# Finding the force on a shaft when given Watts - shaft design

1. Jun 14, 2012

### cardriverx

1. The problem statement, all variables and given/known data

I think I did this right, but for some reason I am second guessing myself. I don't need help with the whole question, just this part:

The question says "In this exercise, you will design and analyze a shaft and the bearings for use in a power transmission mechanism. You are to produce a detailed drawing of the shaft, including all features necessary to retain the shaft in the bearings and attach the gear. Include all tolerances and dimensions required to manufacture the shaft.

The gear has a 150 mm pitch diameter, and the shaft transmits 1500 W at a speed of 300 rpm."

There is a gear at one end of the shaft, then two bearings, then an end point where it is attached to some component not specified.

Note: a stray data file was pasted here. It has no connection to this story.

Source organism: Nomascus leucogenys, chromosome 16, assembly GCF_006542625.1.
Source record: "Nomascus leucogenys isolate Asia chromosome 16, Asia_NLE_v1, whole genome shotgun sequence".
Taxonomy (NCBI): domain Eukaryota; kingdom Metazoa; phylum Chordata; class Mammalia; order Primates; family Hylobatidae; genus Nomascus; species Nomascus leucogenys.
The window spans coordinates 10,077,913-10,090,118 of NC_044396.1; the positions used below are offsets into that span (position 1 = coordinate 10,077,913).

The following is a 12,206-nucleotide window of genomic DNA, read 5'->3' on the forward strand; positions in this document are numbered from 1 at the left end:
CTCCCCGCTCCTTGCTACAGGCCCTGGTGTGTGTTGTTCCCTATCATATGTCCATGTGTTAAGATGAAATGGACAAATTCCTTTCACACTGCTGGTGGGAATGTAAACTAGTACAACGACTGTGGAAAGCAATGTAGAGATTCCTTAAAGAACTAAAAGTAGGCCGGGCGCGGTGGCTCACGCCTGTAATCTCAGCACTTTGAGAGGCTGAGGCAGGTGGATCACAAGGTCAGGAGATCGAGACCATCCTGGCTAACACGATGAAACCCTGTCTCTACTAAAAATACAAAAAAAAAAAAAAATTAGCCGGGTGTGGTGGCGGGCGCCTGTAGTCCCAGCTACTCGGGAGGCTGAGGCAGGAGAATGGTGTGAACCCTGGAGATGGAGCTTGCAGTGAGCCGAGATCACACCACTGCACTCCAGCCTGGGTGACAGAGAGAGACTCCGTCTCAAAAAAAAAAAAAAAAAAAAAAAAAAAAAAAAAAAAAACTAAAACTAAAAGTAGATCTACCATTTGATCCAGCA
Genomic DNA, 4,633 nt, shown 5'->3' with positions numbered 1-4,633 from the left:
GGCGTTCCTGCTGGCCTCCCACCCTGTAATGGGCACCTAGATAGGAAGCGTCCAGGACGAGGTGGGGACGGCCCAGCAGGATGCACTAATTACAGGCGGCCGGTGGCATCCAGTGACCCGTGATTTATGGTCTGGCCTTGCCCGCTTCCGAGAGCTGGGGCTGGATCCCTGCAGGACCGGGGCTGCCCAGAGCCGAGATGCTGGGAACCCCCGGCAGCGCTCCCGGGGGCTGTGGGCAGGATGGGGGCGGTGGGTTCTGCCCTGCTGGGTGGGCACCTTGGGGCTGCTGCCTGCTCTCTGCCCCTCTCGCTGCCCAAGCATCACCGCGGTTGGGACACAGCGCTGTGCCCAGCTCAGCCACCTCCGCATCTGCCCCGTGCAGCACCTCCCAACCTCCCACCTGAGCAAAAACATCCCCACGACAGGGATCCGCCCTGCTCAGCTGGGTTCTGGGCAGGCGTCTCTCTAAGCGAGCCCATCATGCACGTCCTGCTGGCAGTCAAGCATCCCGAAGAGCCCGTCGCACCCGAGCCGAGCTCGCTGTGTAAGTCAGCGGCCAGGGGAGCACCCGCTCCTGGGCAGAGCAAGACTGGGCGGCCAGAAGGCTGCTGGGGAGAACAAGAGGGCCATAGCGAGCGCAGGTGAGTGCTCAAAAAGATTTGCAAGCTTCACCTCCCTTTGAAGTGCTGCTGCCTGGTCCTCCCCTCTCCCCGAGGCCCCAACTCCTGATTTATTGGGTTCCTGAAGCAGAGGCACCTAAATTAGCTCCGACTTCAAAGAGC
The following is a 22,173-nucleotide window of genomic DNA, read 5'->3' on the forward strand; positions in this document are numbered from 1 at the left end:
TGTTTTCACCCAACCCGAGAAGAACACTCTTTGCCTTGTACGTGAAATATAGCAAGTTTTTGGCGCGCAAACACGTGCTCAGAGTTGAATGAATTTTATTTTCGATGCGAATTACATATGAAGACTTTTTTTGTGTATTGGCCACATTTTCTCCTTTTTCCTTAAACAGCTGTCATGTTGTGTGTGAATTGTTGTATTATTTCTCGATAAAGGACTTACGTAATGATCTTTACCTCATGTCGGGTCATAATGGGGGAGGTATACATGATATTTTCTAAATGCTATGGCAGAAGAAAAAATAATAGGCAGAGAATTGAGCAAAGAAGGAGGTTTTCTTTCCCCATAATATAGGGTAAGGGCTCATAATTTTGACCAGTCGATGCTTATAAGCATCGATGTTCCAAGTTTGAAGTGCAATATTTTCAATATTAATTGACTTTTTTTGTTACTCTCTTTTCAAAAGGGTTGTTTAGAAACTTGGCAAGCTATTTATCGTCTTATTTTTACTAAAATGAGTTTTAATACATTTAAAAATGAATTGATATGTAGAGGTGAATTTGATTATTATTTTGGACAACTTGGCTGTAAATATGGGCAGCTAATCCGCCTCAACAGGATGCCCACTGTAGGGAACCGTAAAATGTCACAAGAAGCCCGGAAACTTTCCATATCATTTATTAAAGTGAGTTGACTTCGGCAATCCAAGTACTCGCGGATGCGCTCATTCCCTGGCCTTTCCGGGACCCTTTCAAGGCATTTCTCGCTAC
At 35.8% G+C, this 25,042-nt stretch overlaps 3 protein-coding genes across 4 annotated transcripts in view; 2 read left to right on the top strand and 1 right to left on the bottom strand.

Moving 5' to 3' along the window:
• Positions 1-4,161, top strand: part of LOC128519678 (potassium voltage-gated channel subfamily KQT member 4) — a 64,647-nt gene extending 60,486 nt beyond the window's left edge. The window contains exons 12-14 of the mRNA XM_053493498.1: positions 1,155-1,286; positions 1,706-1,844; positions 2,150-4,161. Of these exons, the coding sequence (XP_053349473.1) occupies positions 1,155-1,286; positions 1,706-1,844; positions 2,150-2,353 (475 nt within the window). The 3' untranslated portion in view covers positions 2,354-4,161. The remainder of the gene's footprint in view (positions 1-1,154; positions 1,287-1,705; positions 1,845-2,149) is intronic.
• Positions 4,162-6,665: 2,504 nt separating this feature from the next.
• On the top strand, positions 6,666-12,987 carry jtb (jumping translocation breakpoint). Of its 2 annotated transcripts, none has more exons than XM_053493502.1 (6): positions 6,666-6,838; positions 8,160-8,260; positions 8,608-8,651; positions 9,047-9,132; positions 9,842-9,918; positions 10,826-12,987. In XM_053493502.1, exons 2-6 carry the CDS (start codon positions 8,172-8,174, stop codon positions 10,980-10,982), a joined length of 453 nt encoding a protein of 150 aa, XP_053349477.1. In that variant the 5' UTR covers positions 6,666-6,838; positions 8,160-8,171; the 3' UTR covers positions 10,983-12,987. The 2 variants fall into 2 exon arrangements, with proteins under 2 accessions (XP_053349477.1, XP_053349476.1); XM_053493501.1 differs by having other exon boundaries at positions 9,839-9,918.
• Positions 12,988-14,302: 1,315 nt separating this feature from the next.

So I want to find the force in torque acting on the shaft so that I can actually design it.

2. Relevant equations

1 W = 1 (N*m)/s

3. The attempt at a solution

300rpm = 5hz (1/s)

5 hz * X N*m= 1500 W

Solve for X, it equals 300 N*m

So then since the radius of the gear is .075m,

300/.075 = 4000N

Is that a valid way to go from Watts when given RPM to force?

Thanks!

Last edited: Jun 14, 2012
2. Jun 14, 2012

### cardriverx

I think I found my error, I need to use rad/s not hz.

so 300 rpm = 31.42 rad/s

31.42*X=1500W

X = 47.7 N*m

But I thought hz is 1/s so when you multiply it by watts it would cancel out the seconds and give you N*m, why does this not work?

3. Jun 14, 2012

### Pkruse

I worked it using a different approach, and got the same answer. I can't see anything wrong with your work.